The Mid-Barataria Sediment Diversion (MBSD) project, which remains in the pre-construction engineering and design phase, has received a great deal of attention for its forecasted impacts. In terms of direct goals, the 1.4 billion dollar undertaking would create or save from erosion as much as 47 square miles of land in the 50 years following its construction, even as sea levels are projected to rise about five feet by 2100. The delivery of mineral sediment to downstream wetlands would improve soil density and strength, leading to increased hurricane resilience. Completing projects like the MBSD would also bring about ancillary regional economic benefits. One study projected that construction of the Mid-Barataria and Mid-Breton projects from 2021 to 2027 would bring 4,000 jobs and a $3 billion increase in business sales to the Plaquemines, St. Bernard, Orleans, and Jefferson Parishes of Louisiana.

Mississippi River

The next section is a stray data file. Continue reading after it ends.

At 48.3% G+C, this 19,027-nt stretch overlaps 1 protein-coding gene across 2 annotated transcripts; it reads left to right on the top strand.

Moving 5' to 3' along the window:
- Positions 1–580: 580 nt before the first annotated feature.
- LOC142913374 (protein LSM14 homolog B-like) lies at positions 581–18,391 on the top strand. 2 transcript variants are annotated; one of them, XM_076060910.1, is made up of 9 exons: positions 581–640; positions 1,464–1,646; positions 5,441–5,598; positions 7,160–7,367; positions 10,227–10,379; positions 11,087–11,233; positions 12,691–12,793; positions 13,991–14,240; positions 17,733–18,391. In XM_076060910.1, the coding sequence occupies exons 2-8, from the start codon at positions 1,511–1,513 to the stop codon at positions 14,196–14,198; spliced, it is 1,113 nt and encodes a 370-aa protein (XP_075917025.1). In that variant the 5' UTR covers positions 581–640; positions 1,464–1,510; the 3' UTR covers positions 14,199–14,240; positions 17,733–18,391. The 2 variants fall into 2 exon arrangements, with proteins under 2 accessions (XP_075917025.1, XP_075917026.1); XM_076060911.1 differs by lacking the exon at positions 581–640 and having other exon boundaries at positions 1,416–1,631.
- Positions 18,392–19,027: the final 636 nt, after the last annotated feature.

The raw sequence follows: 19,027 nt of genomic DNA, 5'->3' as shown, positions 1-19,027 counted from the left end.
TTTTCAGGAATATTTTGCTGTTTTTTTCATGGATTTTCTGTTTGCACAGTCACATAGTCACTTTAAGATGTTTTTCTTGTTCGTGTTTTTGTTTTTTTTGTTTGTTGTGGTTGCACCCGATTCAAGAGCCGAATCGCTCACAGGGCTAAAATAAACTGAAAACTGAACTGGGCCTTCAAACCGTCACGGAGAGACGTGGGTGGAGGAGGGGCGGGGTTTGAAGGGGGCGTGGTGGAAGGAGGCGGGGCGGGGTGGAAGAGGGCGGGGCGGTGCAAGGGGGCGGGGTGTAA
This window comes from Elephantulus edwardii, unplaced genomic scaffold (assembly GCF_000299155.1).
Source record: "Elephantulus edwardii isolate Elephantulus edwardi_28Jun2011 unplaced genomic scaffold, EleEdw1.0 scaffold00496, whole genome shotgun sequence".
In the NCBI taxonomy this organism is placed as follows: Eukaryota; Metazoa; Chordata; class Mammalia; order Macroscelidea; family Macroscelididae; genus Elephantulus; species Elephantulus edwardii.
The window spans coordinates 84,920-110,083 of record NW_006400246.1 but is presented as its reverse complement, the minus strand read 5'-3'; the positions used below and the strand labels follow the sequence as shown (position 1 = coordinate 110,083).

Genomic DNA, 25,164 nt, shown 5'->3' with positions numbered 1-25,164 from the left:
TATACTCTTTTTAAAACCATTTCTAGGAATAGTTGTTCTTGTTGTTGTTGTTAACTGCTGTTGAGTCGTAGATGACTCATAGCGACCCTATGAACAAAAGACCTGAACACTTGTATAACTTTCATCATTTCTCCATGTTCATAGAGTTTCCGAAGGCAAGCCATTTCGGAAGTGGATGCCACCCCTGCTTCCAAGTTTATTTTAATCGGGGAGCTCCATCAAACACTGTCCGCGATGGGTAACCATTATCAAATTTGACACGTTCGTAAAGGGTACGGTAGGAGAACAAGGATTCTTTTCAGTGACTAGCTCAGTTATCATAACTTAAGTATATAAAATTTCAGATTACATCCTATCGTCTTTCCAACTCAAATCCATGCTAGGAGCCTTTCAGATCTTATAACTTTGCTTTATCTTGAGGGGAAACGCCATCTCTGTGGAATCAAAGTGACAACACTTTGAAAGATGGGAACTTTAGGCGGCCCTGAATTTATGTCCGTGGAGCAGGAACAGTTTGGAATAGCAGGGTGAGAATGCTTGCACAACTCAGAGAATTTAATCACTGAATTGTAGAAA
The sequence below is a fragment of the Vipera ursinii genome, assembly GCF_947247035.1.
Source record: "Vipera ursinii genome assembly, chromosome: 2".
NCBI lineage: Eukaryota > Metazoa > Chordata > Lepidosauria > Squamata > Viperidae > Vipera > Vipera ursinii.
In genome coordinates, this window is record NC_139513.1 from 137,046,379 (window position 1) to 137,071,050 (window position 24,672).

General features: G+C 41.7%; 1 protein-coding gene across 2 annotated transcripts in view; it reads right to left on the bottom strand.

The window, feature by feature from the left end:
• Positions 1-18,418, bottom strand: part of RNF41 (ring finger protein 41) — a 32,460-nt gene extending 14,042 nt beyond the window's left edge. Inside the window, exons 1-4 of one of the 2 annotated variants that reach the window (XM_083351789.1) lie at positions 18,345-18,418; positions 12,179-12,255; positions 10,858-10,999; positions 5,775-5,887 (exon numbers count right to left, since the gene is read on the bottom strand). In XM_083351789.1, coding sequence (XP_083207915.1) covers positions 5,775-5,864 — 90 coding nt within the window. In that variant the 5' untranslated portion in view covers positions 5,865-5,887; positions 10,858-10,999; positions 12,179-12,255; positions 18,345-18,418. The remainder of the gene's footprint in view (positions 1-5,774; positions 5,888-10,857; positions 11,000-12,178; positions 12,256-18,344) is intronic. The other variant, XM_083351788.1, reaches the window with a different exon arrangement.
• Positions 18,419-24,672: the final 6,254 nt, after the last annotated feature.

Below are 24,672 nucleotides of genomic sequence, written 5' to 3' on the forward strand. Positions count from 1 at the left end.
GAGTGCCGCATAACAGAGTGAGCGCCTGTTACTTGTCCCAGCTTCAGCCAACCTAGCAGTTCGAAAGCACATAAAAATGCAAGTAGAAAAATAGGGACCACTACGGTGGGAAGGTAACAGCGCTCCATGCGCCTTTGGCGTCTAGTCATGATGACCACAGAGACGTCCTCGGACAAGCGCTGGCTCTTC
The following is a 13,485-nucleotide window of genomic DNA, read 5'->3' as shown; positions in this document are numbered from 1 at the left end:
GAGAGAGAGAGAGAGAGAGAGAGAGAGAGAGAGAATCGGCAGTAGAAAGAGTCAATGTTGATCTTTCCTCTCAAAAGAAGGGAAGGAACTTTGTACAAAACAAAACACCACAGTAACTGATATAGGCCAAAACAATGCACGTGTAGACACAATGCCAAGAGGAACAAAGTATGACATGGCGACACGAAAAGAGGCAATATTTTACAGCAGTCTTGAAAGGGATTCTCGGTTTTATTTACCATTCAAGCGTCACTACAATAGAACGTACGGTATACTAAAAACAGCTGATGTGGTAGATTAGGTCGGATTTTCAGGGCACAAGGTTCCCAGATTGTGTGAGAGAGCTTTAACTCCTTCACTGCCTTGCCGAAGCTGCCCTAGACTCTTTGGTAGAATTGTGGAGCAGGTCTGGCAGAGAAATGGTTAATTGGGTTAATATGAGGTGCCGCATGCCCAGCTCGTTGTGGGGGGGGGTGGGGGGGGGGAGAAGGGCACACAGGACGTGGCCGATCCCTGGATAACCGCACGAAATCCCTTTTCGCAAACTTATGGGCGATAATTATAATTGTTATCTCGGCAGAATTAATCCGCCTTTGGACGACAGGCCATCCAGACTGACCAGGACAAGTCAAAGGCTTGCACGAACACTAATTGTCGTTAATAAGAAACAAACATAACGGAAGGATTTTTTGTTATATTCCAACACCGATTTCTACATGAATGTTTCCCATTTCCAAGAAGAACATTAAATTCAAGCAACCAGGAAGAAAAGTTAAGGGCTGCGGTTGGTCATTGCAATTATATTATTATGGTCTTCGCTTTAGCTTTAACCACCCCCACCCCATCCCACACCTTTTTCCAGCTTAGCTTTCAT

There are concerns, however, about possible effects on the region’s oyster and fishery businesses. Industry leaders in Plaquemines Parish fear that influxes of fresh water from diversion openings, however infrequent, would harm fertile grounds for shrimp, oysters and fish. This summer, CPRA endorsed a $132M oyster recovery plan, which would include a focus on expanding alternative aquaculture methods—such as elevated cages—and research into “redesigning” existing oysters to become more resistant to freshwater intrusions. The nature and scale of a project as massive as the MBSD means it may be years before impacts on fisheries—as well as the efficacy of efforts to mitigate them—are well understood, but there is optimism around a future where sediment diversions and oysters can coexist in Louisiana.